The mascot at our rescue currently is Sir Hershey. Sir Hershey is a huge Ragdoll that we rescued from Saint Louis a few months ago. I was asked by a friend to pull him because we both believed that he was not being taken care of properly which is not hard to tell from the photograph. All I knew about Hershey is that he was about 5 years old and was FIV positive. I do now think that his age was exaggerated to make him look more adoptable. I would guess his age to be eight years old. I hate to say it but shelters often do not find medical issues or under age animals to get them adopted quicker. I will not say that this is the case here but it certainly is very common that we get animals that are diagnosed very quickly at our veterinarian. Below is a video of my Hershey Bear also called Gummy Bear – you have to give them nicknames!
It looks like from the photograph I received that he has literally been neglected and ran through the wringer for an extended period of of time by his previous owner who surrendered him back to the shelter. I would have thought the shelter would have taken care of these issues. A cat does not get this matted overnight or even in a month. You can tell the third eye lid is up on the left eye which indicates pain and is briefly there on the right eye. I reviewed his records when we got him to our rescue and was shocked to notice that their medical evaluations were not very clear. I noticed immediately when I looked at him that there was much more at play than I realized when I first pulled him from the shelter.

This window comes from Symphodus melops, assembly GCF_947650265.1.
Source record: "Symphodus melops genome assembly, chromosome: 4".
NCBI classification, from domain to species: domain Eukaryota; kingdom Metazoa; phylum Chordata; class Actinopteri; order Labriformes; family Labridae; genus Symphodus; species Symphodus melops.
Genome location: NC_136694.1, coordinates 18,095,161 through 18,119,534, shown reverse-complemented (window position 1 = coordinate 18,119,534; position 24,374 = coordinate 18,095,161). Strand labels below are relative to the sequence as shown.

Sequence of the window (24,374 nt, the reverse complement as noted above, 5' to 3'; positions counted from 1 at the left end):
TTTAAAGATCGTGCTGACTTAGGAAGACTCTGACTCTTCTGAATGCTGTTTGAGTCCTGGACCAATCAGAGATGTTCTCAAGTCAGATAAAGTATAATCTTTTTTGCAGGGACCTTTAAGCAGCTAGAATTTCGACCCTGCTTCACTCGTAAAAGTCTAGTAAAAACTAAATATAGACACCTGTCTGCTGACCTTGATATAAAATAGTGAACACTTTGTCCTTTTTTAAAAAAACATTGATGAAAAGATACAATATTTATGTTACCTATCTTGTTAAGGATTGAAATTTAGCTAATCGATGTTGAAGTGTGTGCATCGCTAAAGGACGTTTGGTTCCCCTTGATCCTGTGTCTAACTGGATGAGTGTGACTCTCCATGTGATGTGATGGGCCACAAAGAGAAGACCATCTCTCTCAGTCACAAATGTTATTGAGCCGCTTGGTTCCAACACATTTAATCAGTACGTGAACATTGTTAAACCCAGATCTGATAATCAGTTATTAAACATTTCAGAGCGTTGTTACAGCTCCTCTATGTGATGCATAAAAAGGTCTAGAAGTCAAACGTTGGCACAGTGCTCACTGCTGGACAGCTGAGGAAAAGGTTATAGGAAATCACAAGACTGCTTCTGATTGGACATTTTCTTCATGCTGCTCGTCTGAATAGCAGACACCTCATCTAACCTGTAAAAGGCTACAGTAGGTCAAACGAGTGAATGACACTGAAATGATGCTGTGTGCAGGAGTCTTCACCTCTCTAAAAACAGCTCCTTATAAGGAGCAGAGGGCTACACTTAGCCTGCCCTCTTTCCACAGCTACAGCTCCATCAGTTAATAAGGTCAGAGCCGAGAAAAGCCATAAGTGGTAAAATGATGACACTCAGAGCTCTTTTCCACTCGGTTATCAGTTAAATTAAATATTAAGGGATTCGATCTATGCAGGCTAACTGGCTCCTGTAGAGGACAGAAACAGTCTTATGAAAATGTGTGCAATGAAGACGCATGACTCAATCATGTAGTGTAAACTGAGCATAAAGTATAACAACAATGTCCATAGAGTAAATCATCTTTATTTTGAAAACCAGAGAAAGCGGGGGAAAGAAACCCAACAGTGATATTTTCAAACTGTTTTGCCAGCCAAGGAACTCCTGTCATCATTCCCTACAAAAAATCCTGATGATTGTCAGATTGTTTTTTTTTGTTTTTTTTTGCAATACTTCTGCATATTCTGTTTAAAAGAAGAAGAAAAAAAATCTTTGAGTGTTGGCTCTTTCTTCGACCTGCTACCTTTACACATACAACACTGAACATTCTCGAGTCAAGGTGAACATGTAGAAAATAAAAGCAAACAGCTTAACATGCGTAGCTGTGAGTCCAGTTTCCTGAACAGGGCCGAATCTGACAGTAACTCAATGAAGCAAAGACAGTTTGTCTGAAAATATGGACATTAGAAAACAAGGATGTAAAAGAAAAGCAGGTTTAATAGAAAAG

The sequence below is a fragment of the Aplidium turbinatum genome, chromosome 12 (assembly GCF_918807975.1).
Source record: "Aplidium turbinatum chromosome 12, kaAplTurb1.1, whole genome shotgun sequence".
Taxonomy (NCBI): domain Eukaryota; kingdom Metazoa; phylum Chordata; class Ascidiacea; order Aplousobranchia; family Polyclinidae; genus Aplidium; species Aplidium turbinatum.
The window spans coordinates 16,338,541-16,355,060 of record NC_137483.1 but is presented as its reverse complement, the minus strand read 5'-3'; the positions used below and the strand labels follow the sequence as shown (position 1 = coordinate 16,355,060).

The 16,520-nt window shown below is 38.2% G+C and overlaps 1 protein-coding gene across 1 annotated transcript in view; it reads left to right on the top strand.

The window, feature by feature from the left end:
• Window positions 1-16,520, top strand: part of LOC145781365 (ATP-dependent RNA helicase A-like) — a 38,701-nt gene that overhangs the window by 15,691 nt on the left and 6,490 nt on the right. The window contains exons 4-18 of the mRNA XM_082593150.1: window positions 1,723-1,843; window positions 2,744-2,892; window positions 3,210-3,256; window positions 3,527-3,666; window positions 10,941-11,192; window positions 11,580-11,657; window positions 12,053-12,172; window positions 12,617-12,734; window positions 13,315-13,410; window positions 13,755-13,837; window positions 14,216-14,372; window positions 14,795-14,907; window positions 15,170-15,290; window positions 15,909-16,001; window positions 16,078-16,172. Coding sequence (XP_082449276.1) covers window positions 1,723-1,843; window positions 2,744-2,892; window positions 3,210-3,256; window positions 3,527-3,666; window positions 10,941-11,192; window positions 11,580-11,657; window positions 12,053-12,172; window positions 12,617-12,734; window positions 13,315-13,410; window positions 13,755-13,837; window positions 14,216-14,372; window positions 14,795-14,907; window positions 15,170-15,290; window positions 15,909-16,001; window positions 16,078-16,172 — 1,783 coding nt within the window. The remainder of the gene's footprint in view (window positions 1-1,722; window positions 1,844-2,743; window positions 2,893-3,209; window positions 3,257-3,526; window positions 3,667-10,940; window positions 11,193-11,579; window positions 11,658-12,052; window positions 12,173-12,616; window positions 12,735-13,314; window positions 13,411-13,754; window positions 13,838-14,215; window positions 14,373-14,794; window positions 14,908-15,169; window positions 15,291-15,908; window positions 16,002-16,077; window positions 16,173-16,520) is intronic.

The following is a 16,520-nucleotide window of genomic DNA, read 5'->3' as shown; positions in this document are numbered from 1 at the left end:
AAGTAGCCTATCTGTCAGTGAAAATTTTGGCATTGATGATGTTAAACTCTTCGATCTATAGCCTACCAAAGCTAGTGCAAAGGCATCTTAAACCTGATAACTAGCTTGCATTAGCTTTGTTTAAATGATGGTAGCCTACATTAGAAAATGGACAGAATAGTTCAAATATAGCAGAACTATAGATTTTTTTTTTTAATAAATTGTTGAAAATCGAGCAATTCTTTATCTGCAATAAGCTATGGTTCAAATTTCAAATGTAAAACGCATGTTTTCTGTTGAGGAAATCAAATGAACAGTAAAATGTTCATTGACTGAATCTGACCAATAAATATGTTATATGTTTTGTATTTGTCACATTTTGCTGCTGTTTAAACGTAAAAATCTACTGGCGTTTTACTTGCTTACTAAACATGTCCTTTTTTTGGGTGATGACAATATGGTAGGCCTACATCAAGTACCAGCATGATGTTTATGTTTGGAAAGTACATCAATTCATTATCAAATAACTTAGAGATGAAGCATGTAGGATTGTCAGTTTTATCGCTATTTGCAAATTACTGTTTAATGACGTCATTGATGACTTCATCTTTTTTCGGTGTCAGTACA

The veterinary examination at our primary veterinarian reveled a plethora of issues including but not limited to severe matting, entropion of both eyes, crumpled left ear plus severe ear mites, stomatitis and severely decayed teeth. This basically means that his ears were in pain, his whole body was so matted that they had no option but to shave him down to nothing, his eye lashes were scratching his cornea 24/7 and his mouth was extremely inflamed. It angered me because the veterinarian at the shelter wrote down continually that he had an eye infection which was not the problem at all because this supposed eye infection had been going on for months. At what point in time do you question your initial diagnosis?
So we went through the surgeries he would have to receive so he could be pain free and live a normal life. We started with the most important surgery first. Sir Hershey had all of his teeth removed at another vet because they offered to do a full mouth dental for $200 which we did because it would have cost $1000 at our primary veterinarian. They are the best but we often are in the hole or are operating in the black so we take these offers now and again. Sir Hershey was shaved down completely first then both of his eyes were fixed one week later at our primary veterinarian because I did not trust this surgery to anyone else but our primary vet. This surgery would prevent the eye lashes from scratching his cornea. Both operations together cost right around $1000.